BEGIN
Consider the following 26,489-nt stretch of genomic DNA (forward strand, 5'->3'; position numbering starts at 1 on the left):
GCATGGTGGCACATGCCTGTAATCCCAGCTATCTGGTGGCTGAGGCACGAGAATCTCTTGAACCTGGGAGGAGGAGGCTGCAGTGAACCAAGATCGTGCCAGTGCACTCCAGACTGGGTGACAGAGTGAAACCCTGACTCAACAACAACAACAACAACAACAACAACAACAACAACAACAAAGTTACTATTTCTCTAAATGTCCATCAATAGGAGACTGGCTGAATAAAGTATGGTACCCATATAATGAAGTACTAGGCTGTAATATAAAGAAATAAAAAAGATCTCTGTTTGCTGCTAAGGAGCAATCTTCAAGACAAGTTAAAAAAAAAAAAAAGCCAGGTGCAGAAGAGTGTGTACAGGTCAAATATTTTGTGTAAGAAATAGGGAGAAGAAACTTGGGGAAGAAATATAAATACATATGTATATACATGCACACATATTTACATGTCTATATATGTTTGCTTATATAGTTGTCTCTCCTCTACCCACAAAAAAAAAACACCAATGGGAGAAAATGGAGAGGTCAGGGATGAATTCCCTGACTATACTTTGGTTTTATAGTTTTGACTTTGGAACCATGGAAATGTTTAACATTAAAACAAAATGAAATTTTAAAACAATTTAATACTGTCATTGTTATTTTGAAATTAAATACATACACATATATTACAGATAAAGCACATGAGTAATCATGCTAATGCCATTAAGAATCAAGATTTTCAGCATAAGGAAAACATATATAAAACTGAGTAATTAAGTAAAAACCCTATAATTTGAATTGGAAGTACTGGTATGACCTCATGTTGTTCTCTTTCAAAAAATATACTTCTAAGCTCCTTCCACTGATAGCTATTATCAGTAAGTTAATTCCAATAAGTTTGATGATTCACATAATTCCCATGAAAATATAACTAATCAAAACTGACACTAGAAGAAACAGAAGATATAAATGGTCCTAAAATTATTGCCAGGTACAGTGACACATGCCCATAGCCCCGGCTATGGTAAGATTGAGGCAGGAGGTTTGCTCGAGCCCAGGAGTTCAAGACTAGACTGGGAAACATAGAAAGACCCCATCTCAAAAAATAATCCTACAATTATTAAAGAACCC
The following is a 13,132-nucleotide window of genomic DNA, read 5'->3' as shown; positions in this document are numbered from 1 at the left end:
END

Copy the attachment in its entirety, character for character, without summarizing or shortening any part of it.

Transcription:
Consider the following 26,489-nt stretch of genomic DNA (forward strand, 5'->3'; position numbering starts at 1 on the left):
GCATGGTGGCACATGCCTGTAATCCCAGCTATCTGGTGGCTGAGGCACGAGAATCTCTTGAACCTGGGAGGAGGAGGCTGCAGTGAACCAAGATCGTGCCAGTGCACTCCAGACTGGGTGACAGAGTGAAACCCTGACTCAACAACAACAACAACAACAACAACAACAACAACAACAACAAAGTTACTATTTCTCTAAATGTCCATCAATAGGAGACTGGCTGAATAAAGTATGGTACCCATATAATGAAGTACTAGGCTGTAATATAAAGAAATAAAAAAGATCTCTGTTTGCTGCTAAGGAGCAATCTTCAAGACAAGTTAAAAAAAAAAAAAAGCCAGGTGCAGAAGAGTGTGTACAGGTCAAATATTTTGTGTAAGAAATAGGGAGAAGAAACTTGGGGAAGAAATATAAATACATATGTATATACATGCACACATATTTACATGTCTATATATGTTTGCTTATATAGTTGTCTCTCCTCTACCCACAAAAAAAAAACACCAATGGGAGAAAATGGAGAGGTCAGGGATGAATTCCCTGACTATACTTTGGTTTTATAGTTTTGACTTTGGAACCATGGAAATGTTTAACATTAAAACAAAATGAAATTTTAAAACAATTTAATACTGTCATTGTTATTTTGAAATTAAATACATACACATATATTACAGATAAAGCACATGAGTAATCATGCTAATGCCATTAAGAATCAAGATTTTCAGCATAAGGAAAACATATATAAAACTGAGTAATTAAGTAAAAACCCTATAATTTGAATTGGAAGTACTGGTATGACCTCATGTTGTTCTCTTTCAAAAAATATACTTCTAAGCTCCTTCCACTGATAGCTATTATCAGTAAGTTAATTCCAATAAGTTTGATGATTCACATAATTCCCATGAAAATATAACTAATCAAAACTGACACTAGAAGAAACAGAAGATATAAATGGTCCTAAAATTATTGCCAGGTACAGTGACACATGCCCATAGCCCCGGCTATGGTAAGATTGAGGCAGGAGGTTTGCTCGAGCCCAGGAGTTCAAGACTAGACTGGGAAACATAGAAAGACCCCATCTCAAAAAATAATCCTACAATTATTAAAGAACCC
The following is a 13,132-nucleotide window of genomic DNA, read 5'->3' as shown; positions in this document are numbered from 1 at the left end: